showed him for a penny a head, and made a good day’s work of it. But of course Tom did not know that.
Then there came by a shoal of porpoises, rolling as they went—papas, and mammas, and little children—and all quite smooth and shiny, because the fairies French-polish them every morning; and they sighed so softly as they came by, that Tom took courage to speak to them: but all they answered was, “Hush, hush, hush;” for that was all they had learnt to say.
And then there came a shoal of basking sharks’ some of them as long as a boat, and Tom was frightened at them. But they were very lazy good-natured fellows, not greedy tyrants, like white sharks and blue sharks and ground sharks and hammer-heads, who eat men, or saw-fish and threshers and ice-sharks, who hunt the poor old whales. They came and rubbed their great sides against the buoy, and lay basking in the sun with their backfins out of water; and winked at Tom: but he never could get them to speak. They had eaten so many herrings that they were quite stupid; and Tom was glad when a collier brig came by and frightened them all away; for they did smell most horribly, certainly, and he had to hold his nose tight as long as they were there.
And then there came by a beautiful creature, like a ribbon of pure silver with a sharp head and very long teeth; but it seemed very sick and sad. Sometimes it rolled helpless on its side; and then it dashed away glittering like white fire; and then it lay sick again and motionless.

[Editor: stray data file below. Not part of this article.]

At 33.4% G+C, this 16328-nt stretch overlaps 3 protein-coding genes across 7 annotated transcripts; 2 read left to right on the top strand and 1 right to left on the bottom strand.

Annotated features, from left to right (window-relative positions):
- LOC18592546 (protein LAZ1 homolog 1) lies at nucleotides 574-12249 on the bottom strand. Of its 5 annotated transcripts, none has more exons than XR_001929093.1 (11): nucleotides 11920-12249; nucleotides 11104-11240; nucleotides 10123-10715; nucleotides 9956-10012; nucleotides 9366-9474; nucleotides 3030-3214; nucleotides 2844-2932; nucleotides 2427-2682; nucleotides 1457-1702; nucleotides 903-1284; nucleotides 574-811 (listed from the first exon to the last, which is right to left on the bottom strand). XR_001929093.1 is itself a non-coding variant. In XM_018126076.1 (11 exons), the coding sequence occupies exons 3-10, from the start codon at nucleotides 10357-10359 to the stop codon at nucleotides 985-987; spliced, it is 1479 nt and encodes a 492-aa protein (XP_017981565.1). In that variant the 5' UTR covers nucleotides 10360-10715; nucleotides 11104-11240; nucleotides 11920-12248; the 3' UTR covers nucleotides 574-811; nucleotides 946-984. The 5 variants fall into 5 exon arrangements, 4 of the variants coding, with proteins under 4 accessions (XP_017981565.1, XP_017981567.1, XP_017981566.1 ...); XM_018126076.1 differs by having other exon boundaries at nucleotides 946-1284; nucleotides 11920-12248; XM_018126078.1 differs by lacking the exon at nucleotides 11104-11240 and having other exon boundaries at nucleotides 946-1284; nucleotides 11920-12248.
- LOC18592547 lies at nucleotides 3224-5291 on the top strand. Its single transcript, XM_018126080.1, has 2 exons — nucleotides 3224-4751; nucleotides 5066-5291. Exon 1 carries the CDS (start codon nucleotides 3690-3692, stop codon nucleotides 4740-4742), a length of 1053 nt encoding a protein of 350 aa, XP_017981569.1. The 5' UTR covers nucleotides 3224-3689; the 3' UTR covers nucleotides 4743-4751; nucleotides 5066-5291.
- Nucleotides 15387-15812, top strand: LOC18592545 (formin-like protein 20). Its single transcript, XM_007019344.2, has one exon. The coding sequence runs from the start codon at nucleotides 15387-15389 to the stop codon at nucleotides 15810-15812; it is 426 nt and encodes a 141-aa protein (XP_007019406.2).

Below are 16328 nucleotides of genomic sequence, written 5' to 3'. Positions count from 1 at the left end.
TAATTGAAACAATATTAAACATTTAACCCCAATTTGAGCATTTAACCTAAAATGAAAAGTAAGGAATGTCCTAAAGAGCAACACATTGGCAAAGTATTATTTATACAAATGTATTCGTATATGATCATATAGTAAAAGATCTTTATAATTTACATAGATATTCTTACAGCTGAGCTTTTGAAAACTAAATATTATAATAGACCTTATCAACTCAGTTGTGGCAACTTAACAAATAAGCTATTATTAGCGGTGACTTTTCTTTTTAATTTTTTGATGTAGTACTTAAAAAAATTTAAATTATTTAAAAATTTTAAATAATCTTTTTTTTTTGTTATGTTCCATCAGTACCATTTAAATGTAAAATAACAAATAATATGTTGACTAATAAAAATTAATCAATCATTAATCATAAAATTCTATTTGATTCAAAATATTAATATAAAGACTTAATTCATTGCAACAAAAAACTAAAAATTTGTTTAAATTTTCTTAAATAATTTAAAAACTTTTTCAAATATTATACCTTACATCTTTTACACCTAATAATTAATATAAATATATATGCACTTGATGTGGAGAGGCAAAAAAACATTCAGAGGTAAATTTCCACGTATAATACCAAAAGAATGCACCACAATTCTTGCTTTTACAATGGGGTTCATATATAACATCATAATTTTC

“Where do you come from?” asked Tom. “And why are you so sick and sad?”
“I come from the warm Carolinas, and the sandbanks fringed with pines; where the great owl-rays leap and flap, like giant bats, upon the tide. But I wandered north and north, upon the treacherous warm gulf-stream, till I met with the cold icebergs, afloat in the mid ocean. So I got tangled among the icebergs, and chilled with their frozen breath. But the water-babies helped me from among them, and set me free again. And now I am mending every day; but I am very sick and sad; and perhaps I shall never get home again to play with the owl-rays any more.”
“Oh!” cried Tom. “And you have seen water-babies? Have you seen any near here?”
“Yes; they helped me again last night, or I should have been eaten by a great black porpoise.”
How vexatious! The water-babies close to him, and yet he could not find one.
And then he left the buoy, and used to go along the sands and round the rocks, and come out in the night—like the forsaken Merman in Mr. Arnold’s beautiful, beautiful poem, which you must learn by heart some day—and sit upon a point of rock, among the shining sea-weeds, in the low October tides, and cry and call for the water-babies; but he never heard a voice call in return. And at last, with his fretting and crying, he grew quite lean and thin.
But one day among the rocks he found a playfellow. It was not a water-baby, alas! but it was a lobster; and a very distinguished lobster he was; for he had live barnacles on his claws, which is a great mark of distinction in lobsterdom, and no more to be bought for money than a good conscience or the Victoria Cross.
Tom had never seen a lobster before; and he was mightily taken with this one; for he thought him the most curious, odd, ridiculous creature he had ever seen; and there he was not far wrong; for all